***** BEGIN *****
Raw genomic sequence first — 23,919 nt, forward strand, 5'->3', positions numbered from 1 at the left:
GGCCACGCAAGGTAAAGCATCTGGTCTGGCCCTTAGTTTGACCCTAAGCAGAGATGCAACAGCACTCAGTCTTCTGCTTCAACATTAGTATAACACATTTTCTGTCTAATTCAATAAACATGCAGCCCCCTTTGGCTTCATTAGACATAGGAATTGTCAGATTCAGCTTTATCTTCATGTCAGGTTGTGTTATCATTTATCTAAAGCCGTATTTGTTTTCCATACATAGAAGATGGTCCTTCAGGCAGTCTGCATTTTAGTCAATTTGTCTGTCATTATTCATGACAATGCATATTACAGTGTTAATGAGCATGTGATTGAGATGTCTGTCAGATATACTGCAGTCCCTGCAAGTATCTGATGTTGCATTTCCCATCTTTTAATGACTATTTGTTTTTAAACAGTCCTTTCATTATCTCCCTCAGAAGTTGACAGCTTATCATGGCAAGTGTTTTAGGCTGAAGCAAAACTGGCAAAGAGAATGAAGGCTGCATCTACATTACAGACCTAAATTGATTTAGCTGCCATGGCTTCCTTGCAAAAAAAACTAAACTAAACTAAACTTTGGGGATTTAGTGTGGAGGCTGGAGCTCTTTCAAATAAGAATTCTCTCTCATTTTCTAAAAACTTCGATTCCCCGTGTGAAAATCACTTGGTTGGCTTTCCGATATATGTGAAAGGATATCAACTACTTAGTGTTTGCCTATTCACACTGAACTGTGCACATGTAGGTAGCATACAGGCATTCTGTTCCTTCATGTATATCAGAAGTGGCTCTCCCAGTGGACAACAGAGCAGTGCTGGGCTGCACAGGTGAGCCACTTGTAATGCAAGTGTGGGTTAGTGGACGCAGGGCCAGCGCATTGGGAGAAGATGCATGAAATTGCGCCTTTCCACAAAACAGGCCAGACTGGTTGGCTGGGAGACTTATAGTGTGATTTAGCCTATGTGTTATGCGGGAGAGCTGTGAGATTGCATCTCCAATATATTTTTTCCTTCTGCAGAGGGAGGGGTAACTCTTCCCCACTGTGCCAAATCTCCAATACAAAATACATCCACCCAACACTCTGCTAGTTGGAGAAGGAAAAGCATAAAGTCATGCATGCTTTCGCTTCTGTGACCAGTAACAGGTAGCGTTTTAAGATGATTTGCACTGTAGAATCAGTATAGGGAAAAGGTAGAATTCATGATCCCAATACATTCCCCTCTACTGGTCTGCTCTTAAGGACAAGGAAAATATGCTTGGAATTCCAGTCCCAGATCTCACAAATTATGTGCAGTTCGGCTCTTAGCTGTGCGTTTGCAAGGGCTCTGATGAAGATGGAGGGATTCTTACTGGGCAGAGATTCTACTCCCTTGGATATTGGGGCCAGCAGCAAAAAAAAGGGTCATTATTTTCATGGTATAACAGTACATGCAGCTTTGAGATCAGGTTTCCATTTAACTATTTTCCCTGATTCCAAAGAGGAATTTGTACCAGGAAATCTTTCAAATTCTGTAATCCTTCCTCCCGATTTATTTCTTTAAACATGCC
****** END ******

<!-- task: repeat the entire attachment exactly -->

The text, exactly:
Raw genomic sequence first — 23,919 nt, forward strand, 5'->3', positions numbered from 1 at the left:
GGCCACGCAAGGTAAAGCATCTGGTCTGGCCCTTAGTTTGACCCTAAGCAGAGATGCAACAGCACTCAGTCTTCTGCTTCAACATTAGTATAACACATTTTCTGTCTAATTCAATAAACATGCAGCCCCCTTTGGCTTCATTAGACATAGGAATTGTCAGATTCAGCTTTATCTTCATGTCAGGTTGTGTTATCATTTATCTAAAGCCGTATTTGTTTTCCATACATAGAAGATGGTCCTTCAGGCAGTCTGCATTTTAGTCAATTTGTCTGTCATTATTCATGACAATGCATATTACAGTGTTAATGAGCATGTGATTGAGATGTCTGTCAGATATACTGCAGTCCCTGCAAGTATCTGATGTTGCATTTCCCATCTTTTAATGACTATTTGTTTTTAAACAGTCCTTTCATTATCTCCCTCAGAAGTTGACAGCTTATCATGGCAAGTGTTTTAGGCTGAAGCAAAACTGGCAAAGAGAATGAAGGCTGCATCTACATTACAGACCTAAATTGATTTAGCTGCCATGGCTTCCTTGCAAAAAAAACTAAACTAAACTAAACTTTGGGGATTTAGTGTGGAGGCTGGAGCTCTTTCAAATAAGAATTCTCTCTCATTTTCTAAAAACTTCGATTCCCCGTGTGAAAATCACTTGGTTGGCTTTCCGATATATGTGAAAGGATATCAACTACTTAGTGTTTGCCTATTCACACTGAACTGTGCACATGTAGGTAGCATACAGGCATTCTGTTCCTTCATGTATATCAGAAGTGGCTCTCCCAGTGGACAACAGAGCAGTGCTGGGCTGCACAGGTGAGCCACTTGTAATGCAAGTGTGGGTTAGTGGACGCAGGGCCAGCGCATTGGGAGAAGATGCATGAAATTGCGCCTTTCCACAAAACAGGCCAGACTGGTTGGCTGGGAGACTTATAGTGTGATTTAGCCTATGTGTTATGCGGGAGAGCTGTGAGATTGCATCTCCAATATATTTTTTCCTTCTGCAGAGGGAGGGGTAACTCTTCCCCACTGTGCCAAATCTCCAATACAAAATACATCCACCCAACACTCTGCTAGTTGGAGAAGGAAAAGCATAAAGTCATGCATGCTTTCGCTTCTGTGACCAGTAACAGGTAGCGTTTTAAGATGATTTGCACTGTAGAATCAGTATAGGGAAAAGGTAGAATTCATGATCCCAATACATTCCCCTCTACTGGTCTGCTCTTAAGGACAAGGAAAATATGCTTGGAATTCCAGTCCCAGATCTCACAAATTATGTGCAGTTCGGCTCTTAGCTGTGCGTTTGCAAGGGCTCTGATGAAGATGGAGGGATTCTTACTGGGCAGAGATTCTACTCCCTTGGATATTGGGGCCAGCAGCAAAAAAAAGGGTCATTATTTTCATGGTATAACAGTACATGCAGCTTTGAGATCAGGTTTCCATTTAACTATTTTCCCTGATTCCAAAGAGGAATTTGTACCAGGAAATCTTTCAAATTCTGTAATCCTTCCTCCCGATTTATTTCTTTAAACATGCC